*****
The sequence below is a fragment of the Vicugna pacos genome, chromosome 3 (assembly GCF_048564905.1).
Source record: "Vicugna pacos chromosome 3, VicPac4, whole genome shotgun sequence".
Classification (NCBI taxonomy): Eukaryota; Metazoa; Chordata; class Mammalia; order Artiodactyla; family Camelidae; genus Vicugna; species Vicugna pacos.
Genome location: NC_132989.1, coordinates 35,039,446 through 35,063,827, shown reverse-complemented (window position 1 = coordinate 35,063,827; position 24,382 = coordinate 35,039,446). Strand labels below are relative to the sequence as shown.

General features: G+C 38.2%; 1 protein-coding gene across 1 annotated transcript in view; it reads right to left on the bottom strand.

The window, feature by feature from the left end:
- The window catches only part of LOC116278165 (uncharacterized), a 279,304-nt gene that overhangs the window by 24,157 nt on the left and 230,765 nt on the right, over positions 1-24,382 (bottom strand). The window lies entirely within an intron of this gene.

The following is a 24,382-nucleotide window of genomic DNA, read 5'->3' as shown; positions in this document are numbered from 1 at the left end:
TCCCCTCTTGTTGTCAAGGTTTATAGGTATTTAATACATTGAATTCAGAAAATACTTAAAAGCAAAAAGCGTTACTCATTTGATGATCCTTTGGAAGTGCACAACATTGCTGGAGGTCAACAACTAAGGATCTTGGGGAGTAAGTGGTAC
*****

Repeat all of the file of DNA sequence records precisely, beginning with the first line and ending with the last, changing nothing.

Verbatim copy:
The sequence below is a fragment of the Vicugna pacos genome, chromosome 3 (assembly GCF_048564905.1).
Source record: "Vicugna pacos chromosome 3, VicPac4, whole genome shotgun sequence".
Classification (NCBI taxonomy): Eukaryota; Metazoa; Chordata; class Mammalia; order Artiodactyla; family Camelidae; genus Vicugna; species Vicugna pacos.
Genome location: NC_132989.1, coordinates 35,039,446 through 35,063,827, shown reverse-complemented (window position 1 = coordinate 35,063,827; position 24,382 = coordinate 35,039,446). Strand labels below are relative to the sequence as shown.

General features: G+C 38.2%; 1 protein-coding gene across 1 annotated transcript in view; it reads right to left on the bottom strand.

The window, feature by feature from the left end:
- The window catches only part of LOC116278165 (uncharacterized), a 279,304-nt gene that overhangs the window by 24,157 nt on the left and 230,765 nt on the right, over positions 1-24,382 (bottom strand). The window lies entirely within an intron of this gene.

The following is a 24,382-nucleotide window of genomic DNA, read 5'->3' as shown; positions in this document are numbered from 1 at the left end:
TCCCCTCTTGTTGTCAAGGTTTATAGGTATTTAATACATTGAATTCAGAAAATACTTAAAAGCAAAAAGCGTTACTCATTTGATGATCCTTTGGAAGTGCACAACATTGCTGGAGGTCAACAACTAAGGATCTTGGGGAGTAAGTGGTAC